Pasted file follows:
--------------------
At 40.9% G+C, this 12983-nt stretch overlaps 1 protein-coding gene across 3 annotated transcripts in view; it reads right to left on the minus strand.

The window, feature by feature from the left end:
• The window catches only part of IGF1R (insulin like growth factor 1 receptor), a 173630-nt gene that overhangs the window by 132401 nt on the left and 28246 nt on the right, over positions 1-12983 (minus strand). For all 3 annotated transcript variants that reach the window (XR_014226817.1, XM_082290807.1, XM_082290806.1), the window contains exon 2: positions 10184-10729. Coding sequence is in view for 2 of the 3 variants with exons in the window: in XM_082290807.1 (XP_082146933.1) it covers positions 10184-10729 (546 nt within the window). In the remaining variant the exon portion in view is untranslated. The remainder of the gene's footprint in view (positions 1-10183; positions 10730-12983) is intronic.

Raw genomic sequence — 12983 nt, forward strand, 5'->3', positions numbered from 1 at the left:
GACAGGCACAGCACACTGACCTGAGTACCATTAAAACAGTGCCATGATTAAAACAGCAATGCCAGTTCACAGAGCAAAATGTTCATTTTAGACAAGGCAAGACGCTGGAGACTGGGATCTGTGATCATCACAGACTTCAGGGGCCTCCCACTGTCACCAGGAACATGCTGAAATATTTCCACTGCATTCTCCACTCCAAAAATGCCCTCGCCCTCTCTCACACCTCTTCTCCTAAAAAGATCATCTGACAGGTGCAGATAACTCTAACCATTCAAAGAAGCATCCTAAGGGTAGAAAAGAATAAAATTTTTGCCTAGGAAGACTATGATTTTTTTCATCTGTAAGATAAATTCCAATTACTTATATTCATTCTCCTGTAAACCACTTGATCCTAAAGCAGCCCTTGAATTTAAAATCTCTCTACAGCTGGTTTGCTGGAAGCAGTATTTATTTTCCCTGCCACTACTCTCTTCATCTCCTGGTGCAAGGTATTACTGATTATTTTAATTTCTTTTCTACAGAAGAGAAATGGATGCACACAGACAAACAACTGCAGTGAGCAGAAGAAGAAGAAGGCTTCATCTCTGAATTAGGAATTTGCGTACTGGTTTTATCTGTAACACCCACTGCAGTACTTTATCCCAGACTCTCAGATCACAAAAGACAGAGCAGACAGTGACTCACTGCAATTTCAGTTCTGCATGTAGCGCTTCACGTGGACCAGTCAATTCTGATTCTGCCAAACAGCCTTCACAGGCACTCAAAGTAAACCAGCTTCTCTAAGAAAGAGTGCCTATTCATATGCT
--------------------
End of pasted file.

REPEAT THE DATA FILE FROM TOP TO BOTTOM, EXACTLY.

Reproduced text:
At 40.9% G+C, this 12983-nt stretch overlaps 1 protein-coding gene across 3 annotated transcripts in view; it reads right to left on the minus strand.

The window, feature by feature from the left end:
• The window catches only part of IGF1R (insulin like growth factor 1 receptor), a 173630-nt gene that overhangs the window by 132401 nt on the left and 28246 nt on the right, over positions 1-12983 (minus strand). For all 3 annotated transcript variants that reach the window (XR_014226817.1, XM_082290807.1, XM_082290806.1), the window contains exon 2: positions 10184-10729. Coding sequence is in view for 2 of the 3 variants with exons in the window: in XM_082290807.1 (XP_082146933.1) it covers positions 10184-10729 (546 nt within the window). In the remaining variant the exon portion in view is untranslated. The remainder of the gene's footprint in view (positions 1-10183; positions 10730-12983) is intronic.

Raw genomic sequence — 12983 nt, forward strand, 5'->3', positions numbered from 1 at the left:
GACAGGCACAGCACACTGACCTGAGTACCATTAAAACAGTGCCATGATTAAAACAGCAATGCCAGTTCACAGAGCAAAATGTTCATTTTAGACAAGGCAAGACGCTGGAGACTGGGATCTGTGATCATCACAGACTTCAGGGGCCTCCCACTGTCACCAGGAACATGCTGAAATATTTCCACTGCATTCTCCACTCCAAAAATGCCCTCGCCCTCTCTCACACCTCTTCTCCTAAAAAGATCATCTGACAGGTGCAGATAACTCTAACCATTCAAAGAAGCATCCTAAGGGTAGAAAAGAATAAAATTTTTGCCTAGGAAGACTATGATTTTTTTCATCTGTAAGATAAATTCCAATTACTTATATTCATTCTCCTGTAAACCACTTGATCCTAAAGCAGCCCTTGAATTTAAAATCTCTCTACAGCTGGTTTGCTGGAAGCAGTATTTATTTTCCCTGCCACTACTCTCTTCATCTCCTGGTGCAAGGTATTACTGATTATTTTAATTTCTTTTCTACAGAAGAGAAATGGATGCACACAGACAAACAACTGCAGTGAGCAGAAGAAGAAGAAGGCTTCATCTCTGAATTAGGAATTTGCGTACTGGTTTTATCTGTAACACCCACTGCAGTACTTTATCCCAGACTCTCAGATCACAAAAGACAGAGCAGACAGTGACTCACTGCAATTTCAGTTCTGCATGTAGCGCTTCACGTGGACCAGTCAATTCTGATTCTGCCAAACAGCCTTCACAGGCACTCAAAGTAAACCAGCTTCTCTAAGAAAGAGTGCCTATTCATATGCT